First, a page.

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Efforts to Provoke the Kurds of Anatolia

Efforts to Provoke the Kurds of Anatolia

The Society for the Rise of Kurdistan was established on the day Armistice of Mudros was signed, which was October 30, 1918. The particular attribute of this society was its close ties to the authorities of the British deep state and that it served almost as the center of British spying efforts. Mustafa Kemal himself made it clear that the society aimed to build an independent Kurdish state under foreign protection. (SOURCE)

The British deep state used such organizations as fronts to devise its plans for building a Kurdish state in Anatolia. British High Commissioner Admiral John de Robeck, made this plan very clear on March 26, 1920.

“Kurdistan must completely secede from Turkey and gain independence. We can reconcile the interests of Armenians and the Kurds. Seyid Abdülkadir, the head of Kurdish Club in Istanbul (Society for the Rise of Kurdistan) and Şerif Pasha, the Kurdish delegate in Paris, are at our service.” (SOURCE)

The aforementioned Şerif Pasha is the person who started the separatist movements in Anatolia under the direction of the British deep state. Together with Sheikh Abdülkadir, he made sure that the Treaty of Sévres had an ‘independent Kurdish state’ clause.

However, this plan of the British deep state came to nothing.

In April 1919, the tribes that Major Noel worked to draw to British side, vowed to fight on the side of the Ottoman Empire against the occupiers until their last breath. A telegram sent by the British High Commission to London reveals that 30,000 Kurds would fight along the side of Mustafa Kemal Pasha as soon as the Turkish War of Independence started. Around the same time, Kurdish tribal leaders were attending the Erzurum Congress and were elected to the Representative Committee.

  A Tug of War

Şerif Pasha and Sheikh Abdülkadir, spies and minions of the British deep state, carried out propaganda claiming that Kurds wanted to leave the Ottoman Empire. This propaganda led Kurdish leaders all over the country to send countless telegrams swearing allegiance first to the Ottoman Parliament and then to the Turkish Parliament in Ankara (SOURCE)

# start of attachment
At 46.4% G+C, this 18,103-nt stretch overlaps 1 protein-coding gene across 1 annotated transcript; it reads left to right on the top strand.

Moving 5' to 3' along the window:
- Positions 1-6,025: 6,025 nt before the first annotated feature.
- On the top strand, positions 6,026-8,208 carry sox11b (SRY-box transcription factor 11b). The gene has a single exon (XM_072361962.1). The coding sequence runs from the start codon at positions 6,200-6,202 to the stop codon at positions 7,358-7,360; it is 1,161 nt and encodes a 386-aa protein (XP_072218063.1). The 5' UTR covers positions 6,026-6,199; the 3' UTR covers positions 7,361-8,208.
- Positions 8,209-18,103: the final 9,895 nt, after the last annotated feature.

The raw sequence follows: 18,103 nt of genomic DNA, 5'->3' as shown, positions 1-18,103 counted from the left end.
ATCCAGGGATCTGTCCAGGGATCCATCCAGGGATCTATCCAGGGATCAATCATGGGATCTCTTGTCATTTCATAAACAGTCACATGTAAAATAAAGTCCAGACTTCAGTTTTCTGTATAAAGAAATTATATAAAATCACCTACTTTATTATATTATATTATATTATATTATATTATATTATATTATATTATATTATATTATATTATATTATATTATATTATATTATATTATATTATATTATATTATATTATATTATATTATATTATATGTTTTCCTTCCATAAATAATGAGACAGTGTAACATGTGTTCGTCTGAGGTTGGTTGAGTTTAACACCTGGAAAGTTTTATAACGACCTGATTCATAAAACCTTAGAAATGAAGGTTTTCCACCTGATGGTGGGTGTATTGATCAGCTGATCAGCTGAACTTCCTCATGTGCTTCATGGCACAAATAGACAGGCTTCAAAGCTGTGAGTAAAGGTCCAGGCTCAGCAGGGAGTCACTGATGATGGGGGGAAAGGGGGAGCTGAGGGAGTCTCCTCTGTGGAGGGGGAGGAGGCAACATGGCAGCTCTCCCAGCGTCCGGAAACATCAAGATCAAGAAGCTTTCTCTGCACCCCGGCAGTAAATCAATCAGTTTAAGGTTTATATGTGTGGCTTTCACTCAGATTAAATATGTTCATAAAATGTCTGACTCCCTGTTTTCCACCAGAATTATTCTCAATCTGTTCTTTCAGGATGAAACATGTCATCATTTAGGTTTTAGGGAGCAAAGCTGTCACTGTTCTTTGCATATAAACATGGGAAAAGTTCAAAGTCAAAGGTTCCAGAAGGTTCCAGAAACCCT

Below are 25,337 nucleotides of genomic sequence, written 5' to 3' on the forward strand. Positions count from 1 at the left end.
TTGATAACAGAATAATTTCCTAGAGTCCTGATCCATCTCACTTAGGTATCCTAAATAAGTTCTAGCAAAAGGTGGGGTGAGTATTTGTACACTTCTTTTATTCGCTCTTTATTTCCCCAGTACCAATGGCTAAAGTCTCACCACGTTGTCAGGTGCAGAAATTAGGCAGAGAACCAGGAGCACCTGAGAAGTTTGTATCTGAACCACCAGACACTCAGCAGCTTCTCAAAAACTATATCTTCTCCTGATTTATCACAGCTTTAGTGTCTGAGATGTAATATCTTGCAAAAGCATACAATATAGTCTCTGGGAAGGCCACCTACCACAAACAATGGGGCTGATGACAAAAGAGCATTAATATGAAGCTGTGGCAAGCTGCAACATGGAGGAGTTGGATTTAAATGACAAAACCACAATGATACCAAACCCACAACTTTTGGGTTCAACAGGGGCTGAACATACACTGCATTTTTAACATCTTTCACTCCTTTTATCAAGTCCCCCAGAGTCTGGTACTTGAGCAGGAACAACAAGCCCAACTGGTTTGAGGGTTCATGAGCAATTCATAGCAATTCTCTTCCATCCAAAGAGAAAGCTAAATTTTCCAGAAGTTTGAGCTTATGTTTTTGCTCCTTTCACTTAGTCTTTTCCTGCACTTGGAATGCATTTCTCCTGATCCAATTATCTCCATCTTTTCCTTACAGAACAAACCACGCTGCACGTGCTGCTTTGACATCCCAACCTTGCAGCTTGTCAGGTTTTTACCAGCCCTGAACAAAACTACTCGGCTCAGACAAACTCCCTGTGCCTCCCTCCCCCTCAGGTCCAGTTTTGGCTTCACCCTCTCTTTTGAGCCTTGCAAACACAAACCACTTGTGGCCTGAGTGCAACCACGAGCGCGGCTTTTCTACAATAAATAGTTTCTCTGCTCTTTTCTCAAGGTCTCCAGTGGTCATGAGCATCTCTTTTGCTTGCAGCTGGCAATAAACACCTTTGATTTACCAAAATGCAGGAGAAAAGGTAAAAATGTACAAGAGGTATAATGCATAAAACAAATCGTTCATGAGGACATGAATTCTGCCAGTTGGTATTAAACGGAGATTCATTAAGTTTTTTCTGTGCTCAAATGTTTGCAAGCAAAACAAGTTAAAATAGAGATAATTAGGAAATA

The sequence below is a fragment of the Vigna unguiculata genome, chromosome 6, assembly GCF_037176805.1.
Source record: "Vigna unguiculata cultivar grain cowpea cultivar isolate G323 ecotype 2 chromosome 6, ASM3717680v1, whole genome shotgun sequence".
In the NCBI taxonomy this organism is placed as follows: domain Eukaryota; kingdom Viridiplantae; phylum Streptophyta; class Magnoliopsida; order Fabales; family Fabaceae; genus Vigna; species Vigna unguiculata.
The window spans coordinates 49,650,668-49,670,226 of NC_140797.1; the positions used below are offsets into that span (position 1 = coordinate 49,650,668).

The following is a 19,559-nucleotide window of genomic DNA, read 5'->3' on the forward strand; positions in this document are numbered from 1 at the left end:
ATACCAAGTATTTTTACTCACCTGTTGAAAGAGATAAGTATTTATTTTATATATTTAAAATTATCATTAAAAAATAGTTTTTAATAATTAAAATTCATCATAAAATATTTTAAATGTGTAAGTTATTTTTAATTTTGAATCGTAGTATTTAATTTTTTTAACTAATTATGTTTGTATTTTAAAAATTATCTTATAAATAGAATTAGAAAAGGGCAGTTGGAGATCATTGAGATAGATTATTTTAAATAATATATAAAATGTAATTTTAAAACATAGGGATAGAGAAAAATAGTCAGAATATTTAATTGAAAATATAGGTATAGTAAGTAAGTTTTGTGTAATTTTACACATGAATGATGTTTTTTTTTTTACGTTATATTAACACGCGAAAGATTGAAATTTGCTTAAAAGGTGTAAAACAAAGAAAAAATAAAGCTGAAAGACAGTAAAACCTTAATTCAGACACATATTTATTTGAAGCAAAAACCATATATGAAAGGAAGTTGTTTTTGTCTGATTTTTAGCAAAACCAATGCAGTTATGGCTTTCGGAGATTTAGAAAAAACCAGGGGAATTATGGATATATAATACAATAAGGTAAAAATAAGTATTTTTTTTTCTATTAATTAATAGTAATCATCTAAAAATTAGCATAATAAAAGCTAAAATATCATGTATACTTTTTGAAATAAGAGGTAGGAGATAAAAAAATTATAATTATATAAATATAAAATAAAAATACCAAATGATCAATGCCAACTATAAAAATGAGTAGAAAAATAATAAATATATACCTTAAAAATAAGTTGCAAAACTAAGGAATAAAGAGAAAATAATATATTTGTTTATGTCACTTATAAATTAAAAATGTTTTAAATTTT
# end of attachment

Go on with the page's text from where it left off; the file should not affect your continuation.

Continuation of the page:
One telegram sent to the Turkish Parliament on February 26, 1920 read as follows:

We learned about the separatist efforts of traitor and heretic Şerif Pasha, targeting Kurds. Turks and Kurds are one. Kurds and Turks are true brothers in blood and religion. They share the same land. Kurds never consider leaving the Ottoman community or the Islamic Union. They wish to live within the Islamic Union until the end of the world. We hereby declare to the whole world that we strongly disavow the activities of Şerif Pasha and other similar efforts and that we are loyal to our government.

The telegram was signed by the following:

Mayor Ali Riza, Yusuf the head of Keçel Tribe, Seyit Ali the head of Abbasi Tribe, Hüseyin the head of Kelani Tribe, Paşa Bey the head of Balanlı Tribe, Çiçek the head of Baratlı Tribe, Yusuf the head of Aşranlı Tribe. From religious scholars: Sheikh Saffet, Sheikh Hacı Fevzi, Mufti Osman Fevzi. From business circles: Arapzade Ahmet, Ruhzade Halis, Tavşanzade Recep, Hacı Eşbehzade Şükrü, Müftüzade Hakkı. From the gentry; Hacı Mehmet, Çapıkzade Münir, Ahmet Paşazade Şemsi, Beyzade Sami (SOURCE)

After the Turkish Grand National Assembly was opened in Ankara, similar telegrams were sent there, too. The parliament records make it clear that telegrams were received from the residents of Solhan, Çemişkezek, Hasankeyf, Kangal, Palu, Bitlis, Adıyaman, Kahta, Ahlat, Hizan, Şirvan, Şırnak protesting the separatist movements and that swore allegiance to the Parliament. These telegrams were read in the Parliament. The following joint telegram of the tribal leaders clearly demonstrate the unity decision of the Kurds:

“Please be informed that we will assist and aid our government with all our might to ensure peace within the National Pact and that we never wish to hear that Kurdish identity is treated as separate within the Grand National Assembly of the Republic of Turkey.

Wishing success, we present our deepest regards.”


Hacı Sebati head of the İzoli Tribe, Mehmet the head of the Aluçlu Tribe, Halil the head of the Bariçkan Tribe, Hüseyin the head of the Bükrer Tribe, Halil the head of the Zeyve tribe, Hüseyin the head of the Deyukan Tribe and Mehmet the head of the Cürdi Tribe. From religious scholars: Bekir, Sıtkı, Rüştü, Avni, Halil, Hafız Mehmet. From the gentry: İzdelili Fehim, Hüseyin, Bulutlu İbrahim, Nail, Zabunlu Halil, Sadık (SOURCE)

Apparently as soon as WWI was over, the British deep state was seeking to stoke problems not only in Mosul and within the borders of Iraq, but also in Anatolia between Kurds and Turks. However, the greatest answer to this insidious plan came from our Kurdish people again. Members of the Turkish Parliament in Ankara and the Kurdish people declared to the entire world – and especially to the British deep state – that Kurds and Turks are one and a whole. The British deep state, having failed with its plans with Şerif Pasha, would make another attempt after Lausanne and seek to use Sheikh Said this time.



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